I sometimes find it hard to pray for, and comfort those with cancer. I felt I couldn’t possibly know what they were going through, the doubts they had or their fear of the unknown and the detour they felt in their lives.
My own diagnosis last week caught Anita and me by surprise. And it happened so fast.
Frightening symptoms, a doctor visit and then lab work, led to an urgent referral to the hospital for CT scans. And all in one day. My head was spinning.
More labs and appointments followed and then two days later came the news – kidney cancer.
It’s been 10 days of pain, painkillers, prayers and tears – by me and others around me.
Kidney cancer is a strange illness. It’s not discovered until serious symptoms appear by which time it’s often too big and too late.
There’s no cure other than I’ll lose the kidney which is really, now, just an ugly 4 inch tumor that has hijacked the blood vessels and transformed into an impostor organ. They’ll also remove the lymph nodes and biopsy the liver that now shows a “spot.”
After one sleepless night where panic gripped me and I convinced myself I would not make it through to morning, friends came and prayed over me about fear.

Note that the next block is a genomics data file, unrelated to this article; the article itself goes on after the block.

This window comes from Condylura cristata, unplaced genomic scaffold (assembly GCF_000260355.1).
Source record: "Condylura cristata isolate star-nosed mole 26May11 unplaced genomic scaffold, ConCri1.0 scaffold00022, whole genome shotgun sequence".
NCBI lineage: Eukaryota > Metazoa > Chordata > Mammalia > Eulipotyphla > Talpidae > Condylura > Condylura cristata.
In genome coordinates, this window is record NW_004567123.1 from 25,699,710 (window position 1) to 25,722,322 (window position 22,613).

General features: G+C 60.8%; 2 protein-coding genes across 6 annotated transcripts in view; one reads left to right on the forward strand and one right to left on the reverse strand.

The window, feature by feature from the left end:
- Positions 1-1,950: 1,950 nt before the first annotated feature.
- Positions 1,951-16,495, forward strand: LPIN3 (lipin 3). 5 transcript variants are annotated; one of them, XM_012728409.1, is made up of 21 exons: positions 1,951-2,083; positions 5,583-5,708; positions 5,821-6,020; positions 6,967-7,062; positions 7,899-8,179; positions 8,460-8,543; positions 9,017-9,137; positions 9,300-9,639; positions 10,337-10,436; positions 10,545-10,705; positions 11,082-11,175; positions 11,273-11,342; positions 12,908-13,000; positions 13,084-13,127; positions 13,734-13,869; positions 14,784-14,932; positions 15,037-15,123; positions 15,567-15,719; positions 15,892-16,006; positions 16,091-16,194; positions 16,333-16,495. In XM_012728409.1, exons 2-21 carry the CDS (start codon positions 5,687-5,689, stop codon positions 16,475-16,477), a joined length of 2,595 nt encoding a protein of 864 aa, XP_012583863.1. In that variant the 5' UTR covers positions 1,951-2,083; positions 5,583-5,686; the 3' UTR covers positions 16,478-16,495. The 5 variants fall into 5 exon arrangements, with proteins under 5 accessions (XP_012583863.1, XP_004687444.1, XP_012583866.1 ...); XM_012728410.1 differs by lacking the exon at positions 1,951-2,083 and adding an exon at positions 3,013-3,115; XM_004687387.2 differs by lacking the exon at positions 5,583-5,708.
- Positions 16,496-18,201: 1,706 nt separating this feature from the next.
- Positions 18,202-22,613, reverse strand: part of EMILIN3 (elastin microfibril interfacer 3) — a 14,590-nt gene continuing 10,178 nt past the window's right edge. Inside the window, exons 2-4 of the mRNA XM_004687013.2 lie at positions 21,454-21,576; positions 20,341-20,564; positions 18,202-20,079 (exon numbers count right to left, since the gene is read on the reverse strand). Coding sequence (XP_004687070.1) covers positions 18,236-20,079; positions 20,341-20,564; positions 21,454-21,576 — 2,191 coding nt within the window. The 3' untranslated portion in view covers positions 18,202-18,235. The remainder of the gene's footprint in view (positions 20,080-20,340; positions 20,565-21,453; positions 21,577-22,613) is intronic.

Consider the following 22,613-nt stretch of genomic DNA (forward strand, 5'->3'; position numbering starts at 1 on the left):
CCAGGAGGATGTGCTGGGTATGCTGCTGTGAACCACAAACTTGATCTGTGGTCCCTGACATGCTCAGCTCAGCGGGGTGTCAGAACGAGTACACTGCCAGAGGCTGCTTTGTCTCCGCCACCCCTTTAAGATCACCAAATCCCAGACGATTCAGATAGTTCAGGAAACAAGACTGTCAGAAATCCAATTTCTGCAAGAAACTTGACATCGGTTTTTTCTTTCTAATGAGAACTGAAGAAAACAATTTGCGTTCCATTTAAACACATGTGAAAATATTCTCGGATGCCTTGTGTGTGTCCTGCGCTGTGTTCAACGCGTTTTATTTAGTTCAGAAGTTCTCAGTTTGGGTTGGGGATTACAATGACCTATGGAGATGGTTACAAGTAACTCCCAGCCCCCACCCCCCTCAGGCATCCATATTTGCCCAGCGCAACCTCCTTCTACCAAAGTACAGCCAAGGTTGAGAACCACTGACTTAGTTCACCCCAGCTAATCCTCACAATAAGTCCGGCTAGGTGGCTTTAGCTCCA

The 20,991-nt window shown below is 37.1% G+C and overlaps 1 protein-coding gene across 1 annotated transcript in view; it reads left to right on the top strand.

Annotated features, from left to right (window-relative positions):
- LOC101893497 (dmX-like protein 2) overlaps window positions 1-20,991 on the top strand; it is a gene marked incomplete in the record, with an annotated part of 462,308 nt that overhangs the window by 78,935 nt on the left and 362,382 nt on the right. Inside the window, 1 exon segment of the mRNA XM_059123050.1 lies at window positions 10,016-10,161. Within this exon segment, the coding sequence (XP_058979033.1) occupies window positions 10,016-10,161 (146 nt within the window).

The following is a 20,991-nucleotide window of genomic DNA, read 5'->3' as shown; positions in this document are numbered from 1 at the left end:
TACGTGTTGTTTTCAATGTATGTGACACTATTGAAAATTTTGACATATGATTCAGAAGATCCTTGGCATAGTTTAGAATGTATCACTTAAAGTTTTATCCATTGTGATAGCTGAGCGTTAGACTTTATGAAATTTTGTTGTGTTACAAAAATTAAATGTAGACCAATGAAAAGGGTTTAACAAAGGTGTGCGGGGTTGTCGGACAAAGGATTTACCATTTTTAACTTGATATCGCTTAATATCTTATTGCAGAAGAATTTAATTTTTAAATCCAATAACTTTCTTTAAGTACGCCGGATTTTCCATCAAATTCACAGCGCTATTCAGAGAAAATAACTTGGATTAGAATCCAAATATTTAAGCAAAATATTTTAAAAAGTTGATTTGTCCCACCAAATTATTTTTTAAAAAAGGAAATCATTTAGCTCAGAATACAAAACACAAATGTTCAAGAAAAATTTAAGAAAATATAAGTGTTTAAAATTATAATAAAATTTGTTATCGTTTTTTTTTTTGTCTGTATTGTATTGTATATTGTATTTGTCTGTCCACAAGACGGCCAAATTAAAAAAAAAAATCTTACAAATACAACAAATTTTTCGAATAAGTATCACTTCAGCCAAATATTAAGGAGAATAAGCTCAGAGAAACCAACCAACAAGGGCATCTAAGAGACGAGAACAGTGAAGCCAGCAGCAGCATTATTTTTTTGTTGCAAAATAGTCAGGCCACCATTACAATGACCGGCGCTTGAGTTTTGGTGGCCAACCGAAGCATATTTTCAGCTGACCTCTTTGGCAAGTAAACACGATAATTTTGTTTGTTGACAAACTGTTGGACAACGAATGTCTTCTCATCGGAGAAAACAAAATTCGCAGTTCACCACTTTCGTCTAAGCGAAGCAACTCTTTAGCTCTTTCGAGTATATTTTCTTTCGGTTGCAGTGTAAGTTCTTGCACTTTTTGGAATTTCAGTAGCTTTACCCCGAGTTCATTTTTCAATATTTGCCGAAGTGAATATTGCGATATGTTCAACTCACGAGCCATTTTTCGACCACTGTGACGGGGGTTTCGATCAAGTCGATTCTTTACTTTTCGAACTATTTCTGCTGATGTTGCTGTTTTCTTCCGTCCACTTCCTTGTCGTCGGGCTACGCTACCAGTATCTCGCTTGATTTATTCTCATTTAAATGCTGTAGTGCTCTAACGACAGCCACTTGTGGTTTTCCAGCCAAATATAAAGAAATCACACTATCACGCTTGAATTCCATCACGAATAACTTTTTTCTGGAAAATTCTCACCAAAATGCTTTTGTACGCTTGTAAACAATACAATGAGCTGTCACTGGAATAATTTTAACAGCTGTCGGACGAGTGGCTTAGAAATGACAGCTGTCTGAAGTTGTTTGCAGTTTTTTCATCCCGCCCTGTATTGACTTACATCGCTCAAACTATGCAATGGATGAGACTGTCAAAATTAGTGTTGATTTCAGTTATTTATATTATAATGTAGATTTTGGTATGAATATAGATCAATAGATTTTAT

My friend John had been on that cancer detour himself. He knew.
I’ll start a new journey in life by way of my own detour. I will still pray for my friends with whom I’ve now become a fellow traveler on this road. But I’ll do so with a new understanding.
Now I understand why it was important for God to become man in the form of Jesus Christ.
“And the Word became flesh, and dwelt among us, and we saw His glory, glory as of the only begotten from the Father, full of grace and truth,” states John 1:14.
That humanity allowed Him to know and understand us, and let us know there’s a way out of the detour humanity had taken in its sin.
2 Corinthians 5:21 states, “He made Him who knew no sin to be sin on our behalf, so that we might become the righteousness of God in Him.”
The events of Easter Sunday put creation back on course.
I’m praying for a course correction from this detour of cancer – for others and myself.